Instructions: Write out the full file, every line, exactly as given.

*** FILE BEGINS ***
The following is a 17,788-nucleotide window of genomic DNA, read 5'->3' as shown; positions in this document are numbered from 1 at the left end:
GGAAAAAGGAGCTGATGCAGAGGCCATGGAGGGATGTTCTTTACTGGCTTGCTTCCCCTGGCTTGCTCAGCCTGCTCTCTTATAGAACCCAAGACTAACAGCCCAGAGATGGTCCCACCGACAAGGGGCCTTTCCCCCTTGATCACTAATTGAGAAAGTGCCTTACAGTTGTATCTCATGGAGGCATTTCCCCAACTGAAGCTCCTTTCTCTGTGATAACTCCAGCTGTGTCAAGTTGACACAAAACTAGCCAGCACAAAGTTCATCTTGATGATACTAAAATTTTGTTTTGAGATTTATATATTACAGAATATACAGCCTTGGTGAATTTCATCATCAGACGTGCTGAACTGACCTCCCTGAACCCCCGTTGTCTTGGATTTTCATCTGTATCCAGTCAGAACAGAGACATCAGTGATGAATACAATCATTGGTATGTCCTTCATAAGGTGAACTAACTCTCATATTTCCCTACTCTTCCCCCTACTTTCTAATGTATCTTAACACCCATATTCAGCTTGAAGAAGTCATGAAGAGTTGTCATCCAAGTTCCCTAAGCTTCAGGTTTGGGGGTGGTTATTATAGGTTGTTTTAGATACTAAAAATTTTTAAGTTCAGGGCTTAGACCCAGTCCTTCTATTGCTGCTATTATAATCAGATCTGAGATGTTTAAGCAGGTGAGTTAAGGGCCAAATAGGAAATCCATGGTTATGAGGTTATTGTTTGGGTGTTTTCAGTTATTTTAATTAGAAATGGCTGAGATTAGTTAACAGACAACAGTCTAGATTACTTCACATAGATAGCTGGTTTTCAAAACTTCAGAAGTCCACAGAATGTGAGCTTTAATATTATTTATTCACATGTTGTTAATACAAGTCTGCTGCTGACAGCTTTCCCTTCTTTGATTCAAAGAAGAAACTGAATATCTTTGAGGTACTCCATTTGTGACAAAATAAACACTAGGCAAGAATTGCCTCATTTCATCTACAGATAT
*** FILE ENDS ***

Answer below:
The following is a 17,788-nucleotide window of genomic DNA, read 5'->3' as shown; positions in this document are numbered from 1 at the left end:
GGAAAAAGGAGCTGATGCAGAGGCCATGGAGGGATGTTCTTTACTGGCTTGCTTCCCCTGGCTTGCTCAGCCTGCTCTCTTATAGAACCCAAGACTAACAGCCCAGAGATGGTCCCACCGACAAGGGGCCTTTCCCCCTTGATCACTAATTGAGAAAGTGCCTTACAGTTGTATCTCATGGAGGCATTTCCCCAACTGAAGCTCCTTTCTCTGTGATAACTCCAGCTGTGTCAAGTTGACACAAAACTAGCCAGCACAAAGTTCATCTTGATGATACTAAAATTTTGTTTTGAGATTTATATATTACAGAATATACAGCCTTGGTGAATTTCATCATCAGACGTGCTGAACTGACCTCCCTGAACCCCCGTTGTCTTGGATTTTCATCTGTATCCAGTCAGAACAGAGACATCAGTGATGAATACAATCATTGGTATGTCCTTCATAAGGTGAACTAACTCTCATATTTCCCTACTCTTCCCCCTACTTTCTAATGTATCTTAACACCCATATTCAGCTTGAAGAAGTCATGAAGAGTTGTCATCCAAGTTCCCTAAGCTTCAGGTTTGGGGGTGGTTATTATAGGTTGTTTTAGATACTAAAAATTTTTAAGTTCAGGGCTTAGACCCAGTCCTTCTATTGCTGCTATTATAATCAGATCTGAGATGTTTAAGCAGGTGAGTTAAGGGCCAAATAGGAAATCCATGGTTATGAGGTTATTGTTTGGGTGTTTTCAGTTATTTTAATTAGAAATGGCTGAGATTAGTTAACAGACAACAGTCTAGATTACTTCACATAGATAGCTGGTTTTCAAAACTTCAGAAGTCCACAGAATGTGAGCTTTAATATTATTTATTCACATGTTGTTAATACAAGTCTGCTGCTGACAGCTTTCCCTTCTTTGATTCAAAGAAGAAACTGAATATCTTTGAGGTACTCCATTTGTGACAAAATAAACACTAGGCAAGAATTGCCTCATTTCATCTACAGATAT